When a loved one has Alzheimer’s disease or dementia, many families struggle with the uncertainty of the diagnosis. Cognitive disorders can progress very differently from person to person. For example, symptoms may slowly worsen over an extended period or escalate very quickly. Along with the range of emotions that come from dealing with a parent’s memory loss, families experience increased stress from juggling the growing care needs of the loved one with the day-to-day responsibilities of careers and raising their own families.
This stress may leave you wondering: is time to move your parent or loved one into residential memory care?
Safety Is a Top Concern for Loved Ones with Dementia
The question of whether your parent with Alzheimer’s or dementia can continue to live at home — independently or with caregiver assistance — depends on a number of factors. Rick Phelps, an advocate for dementia awareness, notes, “My rule of thumb is that there is no downside to placing a loved one in a facility too soon. However, there are many drawbacks to waiting too long.”
Here are six indicators you should watch for:
1. Severe memory loss
Forgetfulness is a normal part of aging. But when your loved one’s judgment is clouded by memory loss, he or she may struggle with once-familiar routines. Forgetfulness leads to a pan being left on a hot stove. Confusion results in a traffic accident. Disorientation causes mom or dad to get lost during a neighborhood walk. Geriatric specialist Elaine Healy recommends, “When your loved ones are continually putting their physical safety at risk, it's time to consider memory care.”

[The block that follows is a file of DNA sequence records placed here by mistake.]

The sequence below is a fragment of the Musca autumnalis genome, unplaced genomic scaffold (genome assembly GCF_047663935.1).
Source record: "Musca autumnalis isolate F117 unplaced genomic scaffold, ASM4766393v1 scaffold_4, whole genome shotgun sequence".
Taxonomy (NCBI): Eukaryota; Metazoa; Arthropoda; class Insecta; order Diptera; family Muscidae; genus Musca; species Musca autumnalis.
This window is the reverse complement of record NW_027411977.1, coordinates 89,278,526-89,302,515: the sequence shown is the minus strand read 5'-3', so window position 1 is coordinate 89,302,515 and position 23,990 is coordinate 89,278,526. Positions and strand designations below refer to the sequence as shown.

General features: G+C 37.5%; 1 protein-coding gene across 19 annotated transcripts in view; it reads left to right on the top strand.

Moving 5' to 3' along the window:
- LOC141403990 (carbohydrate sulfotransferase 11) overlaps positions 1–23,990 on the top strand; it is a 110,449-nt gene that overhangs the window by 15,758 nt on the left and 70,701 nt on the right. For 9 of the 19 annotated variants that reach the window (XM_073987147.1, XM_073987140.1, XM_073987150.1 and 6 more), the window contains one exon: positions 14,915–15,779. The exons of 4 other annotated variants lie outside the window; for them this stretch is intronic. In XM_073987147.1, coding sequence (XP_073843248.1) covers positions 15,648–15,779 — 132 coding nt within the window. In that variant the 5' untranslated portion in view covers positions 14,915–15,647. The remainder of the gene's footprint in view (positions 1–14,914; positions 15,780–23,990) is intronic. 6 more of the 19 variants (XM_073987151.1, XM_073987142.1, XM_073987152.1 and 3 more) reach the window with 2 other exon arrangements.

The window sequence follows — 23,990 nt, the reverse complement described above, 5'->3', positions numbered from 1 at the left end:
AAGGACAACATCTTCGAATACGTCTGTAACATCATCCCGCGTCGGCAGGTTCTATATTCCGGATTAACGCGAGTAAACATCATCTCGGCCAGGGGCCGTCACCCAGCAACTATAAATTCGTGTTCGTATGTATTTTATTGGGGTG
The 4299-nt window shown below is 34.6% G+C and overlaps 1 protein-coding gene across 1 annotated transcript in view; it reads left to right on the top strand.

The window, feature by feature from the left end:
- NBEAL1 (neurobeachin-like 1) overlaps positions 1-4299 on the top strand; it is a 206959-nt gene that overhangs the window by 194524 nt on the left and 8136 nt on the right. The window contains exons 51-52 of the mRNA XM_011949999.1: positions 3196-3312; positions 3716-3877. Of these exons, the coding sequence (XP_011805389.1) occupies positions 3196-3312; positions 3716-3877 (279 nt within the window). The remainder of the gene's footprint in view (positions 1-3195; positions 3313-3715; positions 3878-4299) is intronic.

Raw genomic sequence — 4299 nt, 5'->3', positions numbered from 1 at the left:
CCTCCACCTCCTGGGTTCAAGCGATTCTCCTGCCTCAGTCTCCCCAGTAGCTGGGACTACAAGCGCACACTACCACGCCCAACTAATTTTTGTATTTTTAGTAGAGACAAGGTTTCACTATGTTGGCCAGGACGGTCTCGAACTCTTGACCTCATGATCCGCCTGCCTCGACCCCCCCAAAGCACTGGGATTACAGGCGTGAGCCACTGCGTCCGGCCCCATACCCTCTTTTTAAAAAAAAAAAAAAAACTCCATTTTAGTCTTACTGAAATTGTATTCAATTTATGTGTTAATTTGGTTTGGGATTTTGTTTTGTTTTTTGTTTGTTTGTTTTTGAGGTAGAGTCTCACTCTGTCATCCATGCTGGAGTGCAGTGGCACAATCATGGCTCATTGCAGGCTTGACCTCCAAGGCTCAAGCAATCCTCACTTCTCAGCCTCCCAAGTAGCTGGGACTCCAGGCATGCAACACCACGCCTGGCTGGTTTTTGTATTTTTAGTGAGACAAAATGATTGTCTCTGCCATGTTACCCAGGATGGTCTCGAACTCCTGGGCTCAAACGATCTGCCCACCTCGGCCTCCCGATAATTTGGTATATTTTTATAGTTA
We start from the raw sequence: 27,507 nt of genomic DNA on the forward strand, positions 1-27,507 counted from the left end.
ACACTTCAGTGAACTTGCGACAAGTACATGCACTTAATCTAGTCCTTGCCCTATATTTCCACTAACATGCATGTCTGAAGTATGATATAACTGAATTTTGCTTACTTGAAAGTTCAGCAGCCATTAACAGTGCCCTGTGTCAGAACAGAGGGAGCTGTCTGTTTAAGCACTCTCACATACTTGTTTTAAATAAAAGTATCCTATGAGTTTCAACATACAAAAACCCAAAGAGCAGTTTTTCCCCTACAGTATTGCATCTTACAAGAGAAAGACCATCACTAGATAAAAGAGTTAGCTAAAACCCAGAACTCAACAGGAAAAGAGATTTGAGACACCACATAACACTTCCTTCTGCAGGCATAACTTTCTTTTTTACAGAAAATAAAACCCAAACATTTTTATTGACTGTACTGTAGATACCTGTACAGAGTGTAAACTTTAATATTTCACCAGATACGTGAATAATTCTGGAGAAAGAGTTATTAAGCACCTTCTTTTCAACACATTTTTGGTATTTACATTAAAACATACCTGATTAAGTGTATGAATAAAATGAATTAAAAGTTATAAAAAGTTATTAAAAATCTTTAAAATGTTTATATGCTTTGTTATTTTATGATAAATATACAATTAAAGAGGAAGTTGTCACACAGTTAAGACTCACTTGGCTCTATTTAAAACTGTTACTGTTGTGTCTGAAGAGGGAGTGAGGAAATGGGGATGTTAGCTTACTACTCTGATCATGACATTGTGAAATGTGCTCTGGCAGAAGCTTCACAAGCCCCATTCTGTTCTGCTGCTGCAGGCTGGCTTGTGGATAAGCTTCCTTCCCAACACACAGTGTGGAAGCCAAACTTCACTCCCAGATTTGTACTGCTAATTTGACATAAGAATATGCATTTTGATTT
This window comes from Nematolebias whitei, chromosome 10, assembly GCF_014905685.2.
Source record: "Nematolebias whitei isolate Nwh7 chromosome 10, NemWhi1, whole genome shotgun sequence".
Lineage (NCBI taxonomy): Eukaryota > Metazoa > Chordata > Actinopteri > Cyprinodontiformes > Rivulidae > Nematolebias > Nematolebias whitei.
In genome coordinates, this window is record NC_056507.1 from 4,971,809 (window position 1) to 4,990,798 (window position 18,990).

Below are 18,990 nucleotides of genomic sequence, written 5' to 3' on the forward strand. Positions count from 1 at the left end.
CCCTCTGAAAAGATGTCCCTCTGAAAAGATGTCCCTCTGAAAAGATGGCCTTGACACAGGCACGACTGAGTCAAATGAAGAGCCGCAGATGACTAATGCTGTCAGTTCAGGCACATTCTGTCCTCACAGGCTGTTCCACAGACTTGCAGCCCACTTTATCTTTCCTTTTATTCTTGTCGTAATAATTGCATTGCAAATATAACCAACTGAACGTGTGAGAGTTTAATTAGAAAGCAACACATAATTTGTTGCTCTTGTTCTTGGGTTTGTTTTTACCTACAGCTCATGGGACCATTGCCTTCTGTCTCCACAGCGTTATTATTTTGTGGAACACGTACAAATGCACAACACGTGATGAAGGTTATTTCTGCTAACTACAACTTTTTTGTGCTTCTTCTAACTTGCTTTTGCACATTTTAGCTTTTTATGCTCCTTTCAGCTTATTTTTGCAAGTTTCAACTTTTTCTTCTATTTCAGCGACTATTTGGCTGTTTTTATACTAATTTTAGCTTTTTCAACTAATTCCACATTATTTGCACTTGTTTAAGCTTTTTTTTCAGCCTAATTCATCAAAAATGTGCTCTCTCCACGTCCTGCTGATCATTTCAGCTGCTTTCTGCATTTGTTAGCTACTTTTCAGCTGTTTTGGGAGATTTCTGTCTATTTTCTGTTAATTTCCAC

2. Difficulty following health plans
Older adults tend to have more complex health concerns, and with them, more complicated care plans. Attending regular doctor’s visits, filling prescriptions, and taking medications daily are critical to your loved one’s health. Still, memory loss can make self-care for heart disease, diabetes, or other chronic conditions more challenging. Missed doses can lead to declining health; accidental overdose can lead to emergency room visits or hospitalizations.
3. Sleep disruption
After a loved one is diagnosed with a cognitive disorder, you may notice changes in his or her sleep patterns. Mom or dad may sleep more during the day, leading to insomnia at night. These changes can be disruptive for both parents and caregivers, leading to increased stress and anxiety.
4. Personality changes
Cognitive disorders like Alzheimer’s and dementia can have a ripple effect on an individual. Your loved one may, for example, withdraw from socializing because he or she feels overstimulated by noisy settings. Even the family gatherings mom or dad used to enjoy may lead to confusion, frustration, or anger. Agitation may increase later in the day — a sign of “sundowner syndrome,” which is typical of dementia in its later stages.
5. Lapses in household cleanliness and personal hygiene
Older adults may already have reduced mobility or other health concerns that make chores and self-care more difficult, but declining cognitive function can compound the issue. We’ve all forgotten to take out the trash before, but ongoing neglect — such as food left on the counter or laundry not being done — can be a sign that your loved one is not coping well. The same goes for ignoring personal hygiene. As memory loss worsens, mom or dad may forget to bathe or wear the same clothes several days in a row.
6. Poor mobility
As Alzheimer’s worsens, your loved one may be less steady on his or her feet, leading to falls. Some cognitive disorders, such as Parkinson’s disease, may also cause shaking or jerking limbs, making it difficult for mom or dad to hold objects.
Marjorie P. Lee is well equipped to help you navigate the challenges when a loved one is diagnosed with Alzheimer’s disease or dementia. We offer person-centered memory care in the Cincinnati area, including innovative therapies that enhance the lives of residents and slow the rate of their cognitive decline. Get in touch to arrange a tour or request more information.